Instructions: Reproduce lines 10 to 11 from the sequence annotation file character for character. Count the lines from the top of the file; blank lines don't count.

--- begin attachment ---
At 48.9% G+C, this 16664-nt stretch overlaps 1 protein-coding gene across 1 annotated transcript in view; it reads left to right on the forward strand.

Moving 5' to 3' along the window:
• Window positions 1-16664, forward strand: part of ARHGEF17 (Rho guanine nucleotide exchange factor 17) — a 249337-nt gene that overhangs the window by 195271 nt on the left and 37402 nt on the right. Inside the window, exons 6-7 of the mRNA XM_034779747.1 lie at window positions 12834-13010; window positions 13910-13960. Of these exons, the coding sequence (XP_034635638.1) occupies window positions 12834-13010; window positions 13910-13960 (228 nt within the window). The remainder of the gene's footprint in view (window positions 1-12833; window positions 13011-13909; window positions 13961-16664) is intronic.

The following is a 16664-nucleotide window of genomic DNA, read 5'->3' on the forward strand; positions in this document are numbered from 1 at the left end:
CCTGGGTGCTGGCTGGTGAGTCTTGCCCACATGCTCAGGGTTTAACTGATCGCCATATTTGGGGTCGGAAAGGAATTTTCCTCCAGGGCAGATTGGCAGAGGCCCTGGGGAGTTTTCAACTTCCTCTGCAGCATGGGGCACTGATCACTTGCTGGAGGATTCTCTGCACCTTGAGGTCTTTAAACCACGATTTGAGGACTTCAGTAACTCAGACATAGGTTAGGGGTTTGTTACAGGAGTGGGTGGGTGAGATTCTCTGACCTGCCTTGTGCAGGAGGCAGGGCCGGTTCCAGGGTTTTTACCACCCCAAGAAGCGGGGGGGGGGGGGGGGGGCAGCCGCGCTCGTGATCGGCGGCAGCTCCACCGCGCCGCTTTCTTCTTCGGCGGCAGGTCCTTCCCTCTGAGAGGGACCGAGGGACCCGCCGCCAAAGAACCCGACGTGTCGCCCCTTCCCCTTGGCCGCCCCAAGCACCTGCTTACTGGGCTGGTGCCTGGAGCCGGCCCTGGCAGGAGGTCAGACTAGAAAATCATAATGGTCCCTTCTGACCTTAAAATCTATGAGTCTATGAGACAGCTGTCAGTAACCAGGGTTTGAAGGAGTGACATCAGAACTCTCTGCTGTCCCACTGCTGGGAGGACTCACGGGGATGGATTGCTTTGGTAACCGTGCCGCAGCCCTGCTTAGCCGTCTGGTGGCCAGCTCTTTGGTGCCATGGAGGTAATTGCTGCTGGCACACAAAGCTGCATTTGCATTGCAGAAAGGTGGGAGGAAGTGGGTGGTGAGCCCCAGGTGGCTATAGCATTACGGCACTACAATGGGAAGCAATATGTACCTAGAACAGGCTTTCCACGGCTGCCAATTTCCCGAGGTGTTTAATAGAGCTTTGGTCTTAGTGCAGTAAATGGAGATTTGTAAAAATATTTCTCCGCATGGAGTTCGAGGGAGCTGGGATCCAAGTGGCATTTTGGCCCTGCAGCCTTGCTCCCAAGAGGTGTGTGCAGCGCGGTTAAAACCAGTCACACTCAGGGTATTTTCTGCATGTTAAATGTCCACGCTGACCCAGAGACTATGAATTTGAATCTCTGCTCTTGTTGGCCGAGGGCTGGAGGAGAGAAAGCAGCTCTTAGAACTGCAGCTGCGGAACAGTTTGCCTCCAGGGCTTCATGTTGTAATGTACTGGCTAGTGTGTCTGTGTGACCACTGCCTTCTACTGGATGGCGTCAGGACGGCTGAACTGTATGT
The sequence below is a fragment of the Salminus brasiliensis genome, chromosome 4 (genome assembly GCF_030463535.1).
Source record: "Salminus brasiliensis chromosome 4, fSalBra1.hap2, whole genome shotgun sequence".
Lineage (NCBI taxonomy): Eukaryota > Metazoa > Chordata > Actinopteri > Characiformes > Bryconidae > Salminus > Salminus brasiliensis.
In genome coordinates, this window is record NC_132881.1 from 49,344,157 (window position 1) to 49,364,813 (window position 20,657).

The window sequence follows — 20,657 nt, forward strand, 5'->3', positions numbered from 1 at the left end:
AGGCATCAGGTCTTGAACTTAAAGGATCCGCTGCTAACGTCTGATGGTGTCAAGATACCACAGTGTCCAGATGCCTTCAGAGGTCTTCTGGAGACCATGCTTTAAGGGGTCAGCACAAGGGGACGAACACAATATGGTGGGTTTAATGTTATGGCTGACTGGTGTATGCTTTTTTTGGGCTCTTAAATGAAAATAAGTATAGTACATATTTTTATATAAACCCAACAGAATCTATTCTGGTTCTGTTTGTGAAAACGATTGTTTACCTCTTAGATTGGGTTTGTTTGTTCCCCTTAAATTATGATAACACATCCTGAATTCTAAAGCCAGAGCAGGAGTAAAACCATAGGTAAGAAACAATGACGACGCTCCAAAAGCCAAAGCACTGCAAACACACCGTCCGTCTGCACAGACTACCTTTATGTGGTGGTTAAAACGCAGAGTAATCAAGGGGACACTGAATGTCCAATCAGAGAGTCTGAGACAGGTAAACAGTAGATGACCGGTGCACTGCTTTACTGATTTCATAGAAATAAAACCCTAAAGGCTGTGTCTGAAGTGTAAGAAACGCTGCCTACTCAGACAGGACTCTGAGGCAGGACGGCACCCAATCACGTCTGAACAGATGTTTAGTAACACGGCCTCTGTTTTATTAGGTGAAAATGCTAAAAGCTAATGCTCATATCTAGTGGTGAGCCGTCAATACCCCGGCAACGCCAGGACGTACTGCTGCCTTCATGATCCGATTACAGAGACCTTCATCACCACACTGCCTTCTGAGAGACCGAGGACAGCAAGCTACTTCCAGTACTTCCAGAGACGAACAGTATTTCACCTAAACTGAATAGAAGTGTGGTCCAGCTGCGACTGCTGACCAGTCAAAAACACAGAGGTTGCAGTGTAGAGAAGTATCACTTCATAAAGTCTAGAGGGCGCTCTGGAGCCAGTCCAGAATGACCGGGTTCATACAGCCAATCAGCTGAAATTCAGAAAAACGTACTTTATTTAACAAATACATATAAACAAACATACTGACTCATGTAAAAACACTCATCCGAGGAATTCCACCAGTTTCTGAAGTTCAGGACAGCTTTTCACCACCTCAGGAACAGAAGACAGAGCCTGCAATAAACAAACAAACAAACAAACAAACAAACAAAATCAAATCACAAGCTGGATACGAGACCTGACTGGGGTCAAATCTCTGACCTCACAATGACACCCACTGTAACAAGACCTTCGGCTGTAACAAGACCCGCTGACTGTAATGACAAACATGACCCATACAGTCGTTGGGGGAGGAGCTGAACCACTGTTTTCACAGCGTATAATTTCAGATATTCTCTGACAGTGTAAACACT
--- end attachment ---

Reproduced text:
The window sequence follows — 20,657 nt, forward strand, 5'->3', positions numbered from 1 at the left end:
AGGCATCAGGTCTTGAACTTAAAGGATCCGCTGCTAACGTCTGATGGTGTCAAGATACCACAGTGTCCAGATGCCTTCAGAGGTCTTCTGGAGACCATGCTTTAAGGGGTCAGCACAAGGGGACGAACACAATATGGTGGGTTTAATGTTATGGCTGACTGGTGTATGCTTTTTTTGGGCTCTTAAATGAAAATAAGTATAGTACATATTTTTATATAAACCCAACAGAATCTATTCTGGTTCTGTTTGTGAAAACGATTGTTTACCTCTTAGATTGGGTTTGTTTGTTCCCCTTAAATTATGATAACACATCCTGAATTCTAAAGCCAGAGCAGGAGTAAAACCATAGGTAAGAAACAATGACGACGCTCCAAAAGCCAAAGCACTGCAAACACACCGTCCGTCTGCACAGACTACCTTTATGTGGTGGTTAAAACGCAGAGTAATCAAGGGGACACTGAATGTCCAATCAGAGAGTCTGAGACAGGTAAACAGTAGATGACCGGTGCACTGCTTTACTGATTTCATAGAAATAAAACCCTAAAGGCTGTGTCTGAAGTGTAAGAAACGCTGCCTACTCAGACAGGACTCTGAGGCAGGACGGCACCCAATCACGTCTGAACAGATGTTTAGTAACACGGCCTCTGTTTTATTAGGTGAAAATGCTAAAAGCTAATGCTCATATCTAGTGGTGAGCCGTCAATACCCCGGCAACGCCAGGACGTACTGCTGCCTTCATGATCCGATTACAGAGACCTTCATCACCACACTGCCTTCTGAGAGACCGAGGACAGCAAGCTACTTCCAGTACTTCCAGAGACGAACAGTATTTCACCTAAACTGAATAGAAGTGTGGTCCAGCTGCGACTGCTGACCAGTCAAAAACACAGAGGTTGCAGTGTAGAGAAGTATCACTTCATAAAGTCTAGAGGGCGCTCTGGAGCCAGTCCAGAATGACCGGGTTCATACAGCCAATCAGCTGAAATTCAGAAAAACGTACTTTATTTAACAAATACATATAAACAAACATACTGACTCATGTAAAAACACTCATCCGAGGAATTCCACCAGTTTCTGAAGTTCAGGACAGCTTTTCACCACCTCAGGAACAGAAGACAGAGCCTGCAATAAACAAACAAACAAACAAACAAACAAACAAAATCAAATCACAAGCTGGATACGAGACCTGACTGGGGTCAAATCTCTGACCTCACAATGACACCCACTGTAACAAGACCTTCGGCTGTAACAAGACCCGCTGACTGTAATGACAAACATGACCCATACAGTCGTTGGGGGAGGAGCTGAACCACTGTTTTCACAGCGTATAATTTCAGATATTCTCTGACAGTGTAAACACT